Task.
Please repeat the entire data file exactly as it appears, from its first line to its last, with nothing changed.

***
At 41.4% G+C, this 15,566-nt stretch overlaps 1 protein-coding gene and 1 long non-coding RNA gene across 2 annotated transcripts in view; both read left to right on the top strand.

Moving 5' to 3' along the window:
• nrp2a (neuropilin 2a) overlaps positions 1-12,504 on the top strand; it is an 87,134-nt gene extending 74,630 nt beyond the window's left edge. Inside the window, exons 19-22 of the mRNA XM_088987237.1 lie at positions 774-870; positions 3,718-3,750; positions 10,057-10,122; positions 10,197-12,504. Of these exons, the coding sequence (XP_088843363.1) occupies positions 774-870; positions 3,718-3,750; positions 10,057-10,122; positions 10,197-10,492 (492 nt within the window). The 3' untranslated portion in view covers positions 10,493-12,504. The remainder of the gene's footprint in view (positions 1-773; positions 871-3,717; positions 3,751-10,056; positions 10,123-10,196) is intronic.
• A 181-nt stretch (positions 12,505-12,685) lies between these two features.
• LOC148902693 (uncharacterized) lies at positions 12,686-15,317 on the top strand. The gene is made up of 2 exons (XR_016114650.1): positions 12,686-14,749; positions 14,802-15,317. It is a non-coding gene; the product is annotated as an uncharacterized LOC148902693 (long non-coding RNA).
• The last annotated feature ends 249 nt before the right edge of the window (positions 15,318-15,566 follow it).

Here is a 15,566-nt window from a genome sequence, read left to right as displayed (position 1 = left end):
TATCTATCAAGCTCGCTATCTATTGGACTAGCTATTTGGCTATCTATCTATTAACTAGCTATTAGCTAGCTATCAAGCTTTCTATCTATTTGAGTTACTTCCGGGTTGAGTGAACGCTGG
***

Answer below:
At 41.4% G+C, this 15,566-nt stretch overlaps 1 protein-coding gene and 1 long non-coding RNA gene across 2 annotated transcripts in view; both read left to right on the top strand.

Moving 5' to 3' along the window:
• nrp2a (neuropilin 2a) overlaps positions 1-12,504 on the top strand; it is an 87,134-nt gene extending 74,630 nt beyond the window's left edge. Inside the window, exons 19-22 of the mRNA XM_088987237.1 lie at positions 774-870; positions 3,718-3,750; positions 10,057-10,122; positions 10,197-12,504. Of these exons, the coding sequence (XP_088843363.1) occupies positions 774-870; positions 3,718-3,750; positions 10,057-10,122; positions 10,197-10,492 (492 nt within the window). The 3' untranslated portion in view covers positions 10,493-12,504. The remainder of the gene's footprint in view (positions 1-773; positions 871-3,717; positions 3,751-10,056; positions 10,123-10,196) is intronic.
• A 181-nt stretch (positions 12,505-12,685) lies between these two features.
• LOC148902693 (uncharacterized) lies at positions 12,686-15,317 on the top strand. The gene is made up of 2 exons (XR_016114650.1): positions 12,686-14,749; positions 14,802-15,317. It is a non-coding gene; the product is annotated as an uncharacterized LOC148902693 (long non-coding RNA).
• The last annotated feature ends 249 nt before the right edge of the window (positions 15,318-15,566 follow it).

Here is a 15,566-nt window from a genome sequence, read left to right as displayed (position 1 = left end):
TATCTATCAAGCTCGCTATCTATTGGACTAGCTATTTGGCTATCTATCTATTAACTAGCTATTAGCTAGCTATCAAGCTTTCTATCTATTTGAGTTACTTCCGGGTTGAGTGAACGCTGG